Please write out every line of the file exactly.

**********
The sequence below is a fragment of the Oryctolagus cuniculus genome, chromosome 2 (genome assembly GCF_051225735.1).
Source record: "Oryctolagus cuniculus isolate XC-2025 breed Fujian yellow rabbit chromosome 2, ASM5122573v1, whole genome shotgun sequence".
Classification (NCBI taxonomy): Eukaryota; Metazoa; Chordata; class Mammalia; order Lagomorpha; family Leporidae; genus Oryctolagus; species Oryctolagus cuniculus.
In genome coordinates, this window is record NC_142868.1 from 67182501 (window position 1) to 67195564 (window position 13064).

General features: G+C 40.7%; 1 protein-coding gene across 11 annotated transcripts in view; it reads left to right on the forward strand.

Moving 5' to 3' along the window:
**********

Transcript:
The sequence below is a fragment of the Oryctolagus cuniculus genome, chromosome 2 (genome assembly GCF_051225735.1).
Source record: "Oryctolagus cuniculus isolate XC-2025 breed Fujian yellow rabbit chromosome 2, ASM5122573v1, whole genome shotgun sequence".
Classification (NCBI taxonomy): Eukaryota; Metazoa; Chordata; class Mammalia; order Lagomorpha; family Leporidae; genus Oryctolagus; species Oryctolagus cuniculus.
In genome coordinates, this window is record NC_142868.1 from 67182501 (window position 1) to 67195564 (window position 13064).

General features: G+C 40.7%; 1 protein-coding gene across 11 annotated transcripts in view; it reads left to right on the forward strand.

Moving 5' to 3' along the window: